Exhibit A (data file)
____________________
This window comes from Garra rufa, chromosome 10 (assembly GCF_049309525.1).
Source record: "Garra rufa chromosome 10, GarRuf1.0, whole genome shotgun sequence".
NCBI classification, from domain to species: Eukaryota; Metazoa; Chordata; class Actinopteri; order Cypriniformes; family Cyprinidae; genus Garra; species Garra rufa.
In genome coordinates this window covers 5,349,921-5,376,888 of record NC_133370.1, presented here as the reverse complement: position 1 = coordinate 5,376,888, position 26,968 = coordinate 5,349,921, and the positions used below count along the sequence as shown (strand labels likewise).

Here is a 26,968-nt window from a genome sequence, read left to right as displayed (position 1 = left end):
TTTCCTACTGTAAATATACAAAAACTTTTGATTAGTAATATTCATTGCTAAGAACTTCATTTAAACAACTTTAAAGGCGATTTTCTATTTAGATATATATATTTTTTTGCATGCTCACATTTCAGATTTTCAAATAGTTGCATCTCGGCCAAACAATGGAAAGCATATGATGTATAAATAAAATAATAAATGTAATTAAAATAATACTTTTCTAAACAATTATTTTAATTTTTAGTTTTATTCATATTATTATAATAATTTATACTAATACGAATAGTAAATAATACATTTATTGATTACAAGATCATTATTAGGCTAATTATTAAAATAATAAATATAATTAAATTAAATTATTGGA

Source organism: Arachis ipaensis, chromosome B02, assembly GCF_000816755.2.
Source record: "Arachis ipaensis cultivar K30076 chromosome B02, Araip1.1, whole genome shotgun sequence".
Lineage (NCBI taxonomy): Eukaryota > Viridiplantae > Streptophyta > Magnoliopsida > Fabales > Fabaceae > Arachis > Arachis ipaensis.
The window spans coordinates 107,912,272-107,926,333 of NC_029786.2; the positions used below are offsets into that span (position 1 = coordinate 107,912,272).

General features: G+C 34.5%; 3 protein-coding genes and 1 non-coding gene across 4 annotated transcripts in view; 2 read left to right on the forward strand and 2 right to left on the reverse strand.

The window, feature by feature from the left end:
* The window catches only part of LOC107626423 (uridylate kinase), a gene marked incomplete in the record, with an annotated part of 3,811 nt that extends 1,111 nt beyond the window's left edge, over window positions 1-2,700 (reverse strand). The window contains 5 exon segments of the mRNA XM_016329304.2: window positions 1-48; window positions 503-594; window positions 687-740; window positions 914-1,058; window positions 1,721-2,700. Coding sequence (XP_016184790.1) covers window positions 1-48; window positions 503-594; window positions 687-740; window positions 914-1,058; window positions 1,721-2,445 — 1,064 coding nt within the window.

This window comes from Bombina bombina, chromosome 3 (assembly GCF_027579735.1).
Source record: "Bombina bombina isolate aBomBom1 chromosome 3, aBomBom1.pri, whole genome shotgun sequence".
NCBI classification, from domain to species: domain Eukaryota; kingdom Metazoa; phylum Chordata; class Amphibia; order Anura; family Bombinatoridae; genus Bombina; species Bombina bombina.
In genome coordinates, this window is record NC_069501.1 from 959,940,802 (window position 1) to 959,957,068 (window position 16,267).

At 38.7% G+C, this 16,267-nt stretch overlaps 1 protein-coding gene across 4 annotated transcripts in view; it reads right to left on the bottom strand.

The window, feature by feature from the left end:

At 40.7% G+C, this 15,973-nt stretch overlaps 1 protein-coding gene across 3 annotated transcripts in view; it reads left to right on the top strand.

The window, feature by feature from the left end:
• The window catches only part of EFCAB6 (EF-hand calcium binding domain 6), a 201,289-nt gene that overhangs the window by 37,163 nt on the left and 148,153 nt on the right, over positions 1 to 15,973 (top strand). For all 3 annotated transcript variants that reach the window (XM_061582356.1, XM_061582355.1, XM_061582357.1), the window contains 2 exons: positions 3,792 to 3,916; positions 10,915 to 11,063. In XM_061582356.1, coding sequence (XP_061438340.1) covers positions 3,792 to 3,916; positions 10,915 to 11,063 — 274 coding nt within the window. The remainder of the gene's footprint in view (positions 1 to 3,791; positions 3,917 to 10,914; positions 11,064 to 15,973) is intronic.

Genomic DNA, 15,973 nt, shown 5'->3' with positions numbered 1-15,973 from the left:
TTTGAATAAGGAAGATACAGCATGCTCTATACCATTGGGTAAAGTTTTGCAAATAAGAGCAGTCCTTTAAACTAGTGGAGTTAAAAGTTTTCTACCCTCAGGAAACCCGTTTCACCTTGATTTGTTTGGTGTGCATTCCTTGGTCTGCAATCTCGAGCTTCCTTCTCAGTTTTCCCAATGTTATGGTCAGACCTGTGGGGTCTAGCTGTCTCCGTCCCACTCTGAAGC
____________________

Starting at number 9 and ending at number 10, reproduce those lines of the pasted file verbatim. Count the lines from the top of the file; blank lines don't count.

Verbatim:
Lineage (NCBI taxonomy): Eukaryota > Viridiplantae > Streptophyta > Magnoliopsida > Fabales > Fabaceae > Arachis > Arachis ipaensis.
The window spans coordinates 107,912,272-107,926,333 of NC_029786.2; the positions used below are offsets into that span (position 1 = coordinate 107,912,272).